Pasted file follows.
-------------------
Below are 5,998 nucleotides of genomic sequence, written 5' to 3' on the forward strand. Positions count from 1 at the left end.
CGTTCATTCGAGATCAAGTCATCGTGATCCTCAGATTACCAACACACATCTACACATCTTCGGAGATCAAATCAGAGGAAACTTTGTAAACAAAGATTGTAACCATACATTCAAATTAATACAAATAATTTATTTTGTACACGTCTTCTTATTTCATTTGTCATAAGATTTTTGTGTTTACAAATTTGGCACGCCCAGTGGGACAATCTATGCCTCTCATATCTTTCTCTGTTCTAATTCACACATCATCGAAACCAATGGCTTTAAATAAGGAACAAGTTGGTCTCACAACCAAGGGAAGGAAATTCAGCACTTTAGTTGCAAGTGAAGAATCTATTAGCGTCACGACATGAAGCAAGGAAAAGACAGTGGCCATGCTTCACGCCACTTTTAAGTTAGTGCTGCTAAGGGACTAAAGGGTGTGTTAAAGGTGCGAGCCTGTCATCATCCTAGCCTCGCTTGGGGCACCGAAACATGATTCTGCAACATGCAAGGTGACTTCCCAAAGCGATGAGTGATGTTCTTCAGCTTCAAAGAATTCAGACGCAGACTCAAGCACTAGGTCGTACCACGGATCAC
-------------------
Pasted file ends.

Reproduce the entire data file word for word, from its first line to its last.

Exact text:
Below are 5,998 nucleotides of genomic sequence, written 5' to 3' on the forward strand. Positions count from 1 at the left end.
CGTTCATTCGAGATCAAGTCATCGTGATCCTCAGATTACCAACACACATCTACACATCTTCGGAGATCAAATCAGAGGAAACTTTGTAAACAAAGATTGTAACCATACATTCAAATTAATACAAATAATTTATTTTGTACACGTCTTCTTATTTCATTTGTCATAAGATTTTTGTGTTTACAAATTTGGCACGCCCAGTGGGACAATCTATGCCTCTCATATCTTTCTCTGTTCTAATTCACACATCATCGAAACCAATGGCTTTAAATAAGGAACAAGTTGGTCTCACAACCAAGGGAAGGAAATTCAGCACTTTAGTTGCAAGTGAAGAATCTATTAGCGTCACGACATGAAGCAAGGAAAAGACAGTGGCCATGCTTCACGCCACTTTTAAGTTAGTGCTGCTAAGGGACTAAAGGGTGTGTTAAAGGTGCGAGCCTGTCATCATCCTAGCCTCGCTTGGGGCACCGAAACATGATTCTGCAACATGCAAGGTGACTTCCCAAAGCGATGAGTGATGTTCTTCAGCTTCAAAGAATTCAGACGCAGACTCAAGCACTAGGTCGTACCACGGATCAC